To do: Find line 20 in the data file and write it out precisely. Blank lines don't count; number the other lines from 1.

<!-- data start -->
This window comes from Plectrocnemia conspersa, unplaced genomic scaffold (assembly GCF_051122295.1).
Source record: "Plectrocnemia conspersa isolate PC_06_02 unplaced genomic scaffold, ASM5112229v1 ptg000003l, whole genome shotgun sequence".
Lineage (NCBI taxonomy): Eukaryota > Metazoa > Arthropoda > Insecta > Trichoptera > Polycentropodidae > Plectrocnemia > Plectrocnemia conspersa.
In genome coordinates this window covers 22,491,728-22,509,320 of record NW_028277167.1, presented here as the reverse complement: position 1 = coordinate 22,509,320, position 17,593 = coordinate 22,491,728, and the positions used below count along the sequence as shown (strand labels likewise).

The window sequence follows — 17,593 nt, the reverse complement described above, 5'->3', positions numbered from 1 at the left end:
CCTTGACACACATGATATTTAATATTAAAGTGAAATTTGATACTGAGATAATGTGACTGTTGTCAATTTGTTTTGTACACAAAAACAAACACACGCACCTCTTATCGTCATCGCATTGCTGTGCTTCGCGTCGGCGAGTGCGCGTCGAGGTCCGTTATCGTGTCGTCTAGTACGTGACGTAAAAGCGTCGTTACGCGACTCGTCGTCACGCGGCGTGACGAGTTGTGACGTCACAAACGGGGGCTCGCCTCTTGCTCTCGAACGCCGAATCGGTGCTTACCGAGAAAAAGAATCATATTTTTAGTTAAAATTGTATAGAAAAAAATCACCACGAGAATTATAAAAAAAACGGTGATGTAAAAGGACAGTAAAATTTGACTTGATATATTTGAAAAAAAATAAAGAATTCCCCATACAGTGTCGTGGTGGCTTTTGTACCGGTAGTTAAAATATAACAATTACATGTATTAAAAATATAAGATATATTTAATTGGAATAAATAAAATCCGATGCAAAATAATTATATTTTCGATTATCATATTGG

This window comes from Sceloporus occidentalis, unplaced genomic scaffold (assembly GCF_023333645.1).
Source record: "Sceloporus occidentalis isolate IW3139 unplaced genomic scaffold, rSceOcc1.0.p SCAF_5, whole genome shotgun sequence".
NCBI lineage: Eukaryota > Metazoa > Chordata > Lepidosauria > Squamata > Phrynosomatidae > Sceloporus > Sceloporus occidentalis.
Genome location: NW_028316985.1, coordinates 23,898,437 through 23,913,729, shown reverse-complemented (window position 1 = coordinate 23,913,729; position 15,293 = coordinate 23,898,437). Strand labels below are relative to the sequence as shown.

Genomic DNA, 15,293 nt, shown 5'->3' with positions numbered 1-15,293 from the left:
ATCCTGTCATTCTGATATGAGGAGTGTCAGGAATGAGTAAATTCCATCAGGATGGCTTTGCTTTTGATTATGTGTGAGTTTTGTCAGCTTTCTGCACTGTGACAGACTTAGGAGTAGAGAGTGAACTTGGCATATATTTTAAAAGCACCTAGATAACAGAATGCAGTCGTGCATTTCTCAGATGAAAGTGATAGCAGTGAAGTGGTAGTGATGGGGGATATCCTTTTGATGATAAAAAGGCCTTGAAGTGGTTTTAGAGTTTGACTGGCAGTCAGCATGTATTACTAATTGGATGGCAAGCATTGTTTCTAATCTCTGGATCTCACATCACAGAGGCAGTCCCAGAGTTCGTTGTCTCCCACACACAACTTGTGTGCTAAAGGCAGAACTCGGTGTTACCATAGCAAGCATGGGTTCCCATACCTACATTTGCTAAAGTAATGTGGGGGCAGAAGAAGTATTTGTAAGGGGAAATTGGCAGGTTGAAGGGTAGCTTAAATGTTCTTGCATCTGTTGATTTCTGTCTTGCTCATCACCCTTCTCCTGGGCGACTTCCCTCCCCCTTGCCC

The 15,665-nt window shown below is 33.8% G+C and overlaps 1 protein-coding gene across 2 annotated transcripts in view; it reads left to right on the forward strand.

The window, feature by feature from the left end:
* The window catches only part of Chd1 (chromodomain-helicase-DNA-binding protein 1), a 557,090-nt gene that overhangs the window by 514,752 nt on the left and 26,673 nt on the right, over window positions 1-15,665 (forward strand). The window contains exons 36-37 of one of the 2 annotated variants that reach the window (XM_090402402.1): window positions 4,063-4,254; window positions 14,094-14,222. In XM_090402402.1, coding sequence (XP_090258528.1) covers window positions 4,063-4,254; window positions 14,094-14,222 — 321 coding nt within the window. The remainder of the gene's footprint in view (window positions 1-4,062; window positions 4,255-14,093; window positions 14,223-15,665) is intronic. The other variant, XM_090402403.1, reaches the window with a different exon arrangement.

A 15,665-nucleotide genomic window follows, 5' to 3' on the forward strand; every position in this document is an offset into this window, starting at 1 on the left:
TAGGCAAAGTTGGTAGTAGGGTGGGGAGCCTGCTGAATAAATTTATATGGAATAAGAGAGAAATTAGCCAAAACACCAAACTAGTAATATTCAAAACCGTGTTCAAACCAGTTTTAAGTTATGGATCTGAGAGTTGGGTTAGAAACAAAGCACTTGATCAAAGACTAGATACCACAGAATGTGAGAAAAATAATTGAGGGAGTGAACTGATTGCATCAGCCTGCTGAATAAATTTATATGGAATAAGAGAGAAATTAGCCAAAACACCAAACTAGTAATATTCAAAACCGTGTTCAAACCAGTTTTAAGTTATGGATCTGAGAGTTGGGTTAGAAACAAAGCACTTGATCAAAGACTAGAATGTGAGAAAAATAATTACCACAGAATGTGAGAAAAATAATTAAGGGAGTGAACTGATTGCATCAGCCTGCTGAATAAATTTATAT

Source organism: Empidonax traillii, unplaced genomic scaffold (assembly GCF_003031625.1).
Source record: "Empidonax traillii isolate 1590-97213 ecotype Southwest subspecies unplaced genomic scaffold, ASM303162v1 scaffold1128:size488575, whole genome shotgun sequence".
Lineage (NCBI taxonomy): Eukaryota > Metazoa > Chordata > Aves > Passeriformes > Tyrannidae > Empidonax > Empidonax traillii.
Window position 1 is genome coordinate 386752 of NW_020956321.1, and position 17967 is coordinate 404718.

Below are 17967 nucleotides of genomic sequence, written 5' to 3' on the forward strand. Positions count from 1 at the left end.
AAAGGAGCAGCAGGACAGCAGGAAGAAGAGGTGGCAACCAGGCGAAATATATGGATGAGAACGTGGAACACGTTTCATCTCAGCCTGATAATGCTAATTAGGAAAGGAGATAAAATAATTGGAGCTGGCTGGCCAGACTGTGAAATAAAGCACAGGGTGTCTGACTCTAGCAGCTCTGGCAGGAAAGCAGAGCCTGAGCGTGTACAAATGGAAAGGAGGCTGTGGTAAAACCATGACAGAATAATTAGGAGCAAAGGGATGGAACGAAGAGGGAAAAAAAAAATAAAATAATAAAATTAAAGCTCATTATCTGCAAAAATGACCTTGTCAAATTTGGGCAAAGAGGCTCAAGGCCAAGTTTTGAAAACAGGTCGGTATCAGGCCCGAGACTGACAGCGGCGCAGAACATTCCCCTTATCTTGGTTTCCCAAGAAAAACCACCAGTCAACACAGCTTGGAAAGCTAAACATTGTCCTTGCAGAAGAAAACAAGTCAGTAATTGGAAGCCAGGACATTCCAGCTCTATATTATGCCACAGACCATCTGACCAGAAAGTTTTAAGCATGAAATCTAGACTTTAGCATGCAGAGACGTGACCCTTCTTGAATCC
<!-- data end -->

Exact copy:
Lineage (NCBI taxonomy): Eukaryota > Metazoa > Chordata > Aves > Passeriformes > Tyrannidae > Empidonax > Empidonax traillii.